Brief Facts About Yemen

Yemen, a country located on the southwestern tip of the Arabian Peninsula, sharing a border with Saudi Arabia and Oman.
Yemen is part of the Arab League.Yemen prides itself as the only republic in the Arab peninsula. The rest are kingdoms and emirates ruled by one family and one ruler.
Capital: Sanaa
Population: 28,036,829 (July 2017 est.)
Ethnic groups: Predominantly Arab, also Afro-Arab, South Asian and European
Religions: Muslim (99.1%) and small numbers of Jewish, Christian, Hindu and Baha’i
Area: 527,968 sq km
GDP (purchasing power parity): $69.19 billion (2016 est.
Yemen does not have many natural resources and is the poorest nation in the middle east

GDP per capita: $2,400 (2016 est.)
Unemployment: 27% (2014 est.)

The history of Yemen dates back to the Minaean (1200–650 B.C. ) and Sabaean (750–115 B.C. ) kingdoms. Ancient Yemen (centered around the port of Aden) engaged in the lucrative myrrh and frankincense trade. It was invaded by the Romans (1st century A.D. ) as well as the Ethiopians and Persians (6th century A.D. ).
In A.D. 628 it converted to Islam and in the 10th century came under the control of the Rassite dynasty of the Zaidi sect, which remained involved in North Yemeni politics until 1962. The Ottoman Turks nominally occupied the area from 1538 to the decline of their empire in 1918. The northern portion of Yemen was ruled by imams until a pro-Egyptian military coup took place in 1962. The junta proclaimed the Yemen Arab Republic, and after a civil war in which Egypt’s Nasser and the USSR supported the revolutionaries and King Saud of Saudi Arabia and King Hussein of Jordan supported the royalists, the royalists were finally defeated in mid-1969.
The southern port of Aden, strategically located at the opening of the Red Sea, was colonized by Britain in 1839, and by 1937, with an expansion of its territory, it was known as the Aden Protectorate. In the 1960s the Nationalist Liberation Front (NLF) fought against British rule, which led to the establishment of the People’s Republic of Southern Yemen on Nov. 30, 1967. In 1979, under strong Soviet influence, the country became the only Marxist state in the Arab world.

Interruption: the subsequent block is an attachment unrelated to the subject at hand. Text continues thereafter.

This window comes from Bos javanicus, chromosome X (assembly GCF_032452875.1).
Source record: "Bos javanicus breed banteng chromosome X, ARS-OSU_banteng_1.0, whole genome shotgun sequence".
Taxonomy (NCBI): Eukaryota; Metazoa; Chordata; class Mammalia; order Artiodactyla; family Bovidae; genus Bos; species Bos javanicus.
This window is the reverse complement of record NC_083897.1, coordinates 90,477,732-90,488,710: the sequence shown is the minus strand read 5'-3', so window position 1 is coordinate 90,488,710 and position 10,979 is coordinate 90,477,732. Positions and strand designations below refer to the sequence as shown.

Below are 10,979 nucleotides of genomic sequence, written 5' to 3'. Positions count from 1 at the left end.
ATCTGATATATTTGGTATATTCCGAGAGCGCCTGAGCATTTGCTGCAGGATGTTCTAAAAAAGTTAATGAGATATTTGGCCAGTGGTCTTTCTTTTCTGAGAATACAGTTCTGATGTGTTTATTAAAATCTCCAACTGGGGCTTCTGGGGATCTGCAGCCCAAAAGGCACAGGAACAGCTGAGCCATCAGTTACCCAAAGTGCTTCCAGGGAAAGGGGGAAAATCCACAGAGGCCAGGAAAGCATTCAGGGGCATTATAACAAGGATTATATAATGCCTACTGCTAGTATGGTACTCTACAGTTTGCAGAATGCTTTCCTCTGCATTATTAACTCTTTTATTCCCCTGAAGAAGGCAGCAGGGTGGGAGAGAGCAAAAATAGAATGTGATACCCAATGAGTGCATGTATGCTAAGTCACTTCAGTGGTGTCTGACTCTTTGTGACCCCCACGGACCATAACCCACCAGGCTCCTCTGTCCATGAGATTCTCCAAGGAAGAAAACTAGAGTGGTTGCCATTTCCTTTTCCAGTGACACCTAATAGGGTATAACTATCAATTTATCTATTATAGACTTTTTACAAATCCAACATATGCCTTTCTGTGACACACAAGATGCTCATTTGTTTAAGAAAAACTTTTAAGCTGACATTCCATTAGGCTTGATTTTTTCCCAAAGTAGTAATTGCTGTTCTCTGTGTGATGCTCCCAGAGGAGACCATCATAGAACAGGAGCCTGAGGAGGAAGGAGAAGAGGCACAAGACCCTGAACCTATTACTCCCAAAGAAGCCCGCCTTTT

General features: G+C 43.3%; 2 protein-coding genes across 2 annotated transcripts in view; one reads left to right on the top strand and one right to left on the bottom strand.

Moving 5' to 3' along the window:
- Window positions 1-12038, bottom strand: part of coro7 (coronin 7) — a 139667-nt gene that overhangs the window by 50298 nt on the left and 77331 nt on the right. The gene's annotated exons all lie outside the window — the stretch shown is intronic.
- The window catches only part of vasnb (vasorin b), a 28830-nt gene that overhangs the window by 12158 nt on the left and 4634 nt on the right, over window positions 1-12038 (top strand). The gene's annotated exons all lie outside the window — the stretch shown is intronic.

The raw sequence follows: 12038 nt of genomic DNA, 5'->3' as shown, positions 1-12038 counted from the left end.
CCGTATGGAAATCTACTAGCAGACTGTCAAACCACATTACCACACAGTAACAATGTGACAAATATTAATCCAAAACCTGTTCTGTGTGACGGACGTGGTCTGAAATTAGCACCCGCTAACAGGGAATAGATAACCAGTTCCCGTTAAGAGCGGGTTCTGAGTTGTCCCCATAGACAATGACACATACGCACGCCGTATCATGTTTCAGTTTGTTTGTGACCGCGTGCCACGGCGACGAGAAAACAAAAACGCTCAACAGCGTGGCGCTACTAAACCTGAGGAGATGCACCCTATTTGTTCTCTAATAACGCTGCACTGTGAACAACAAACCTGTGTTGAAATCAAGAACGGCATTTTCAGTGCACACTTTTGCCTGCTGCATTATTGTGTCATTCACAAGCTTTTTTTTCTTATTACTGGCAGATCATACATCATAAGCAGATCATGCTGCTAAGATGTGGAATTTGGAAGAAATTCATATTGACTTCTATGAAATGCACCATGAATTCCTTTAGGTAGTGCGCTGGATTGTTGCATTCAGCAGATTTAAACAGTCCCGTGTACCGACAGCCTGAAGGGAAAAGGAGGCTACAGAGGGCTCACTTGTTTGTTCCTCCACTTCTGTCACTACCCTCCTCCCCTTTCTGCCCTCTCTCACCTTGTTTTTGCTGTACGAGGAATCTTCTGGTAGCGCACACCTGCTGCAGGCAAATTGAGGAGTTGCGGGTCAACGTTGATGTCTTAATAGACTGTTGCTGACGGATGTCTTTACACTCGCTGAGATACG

The Republic of Yemen was established on May 22, 1990, when pro-Western Yemen and the Marxist Yemen Arab Republic merged after 300 years of separation to form the new nation. The poverty and decline in Soviet economic support in the south was an important incentive for the merger. The new president, Ali Abdullah Saleh, was elected by the parliaments of both countries.

Yemen is part of Biblical tales and legends. Noah knew it as “the land of milk and honey.” The Three Wise Men presented the infant Jesus with myrrh and frankincense from its mountains, and some claim it is the Queen of Sheba’s home.

Yemen was once divided into North and South Yemen. South Yemen was a communist state, while its neighbor, North Yemen was republic. The country was unified in 1990.

Yemenis take much pride in their wedding traditions. An average wedding feast lasts 21 days.

Yemen is an ultraconservative Muslim country. Homosexual behavior is punishable by death, and it is forbidden to take pictures of women.

Tourists are expected to give pens (referred to as qalam or galam) for the local school. Sweets are also acceptable.

Alcohol is banned in Yemen due to strict Islamic religious policies

Zabid’s domestic and military architecture and its urban plan make it an outstanding archaeological and historical site. Besides being the capital of Yemen from the 13th to the 15th century, the city played an important role in the Arab and Muslim world for many centuries because of its Islamic university.

It is customary for Yemeni males to bring a jambiya (a short, curved dagger) in public. Not only does the handle of the jambiya show the social status of a person, but the dagger, by tradition, also helps keep people from picking fights with one another.


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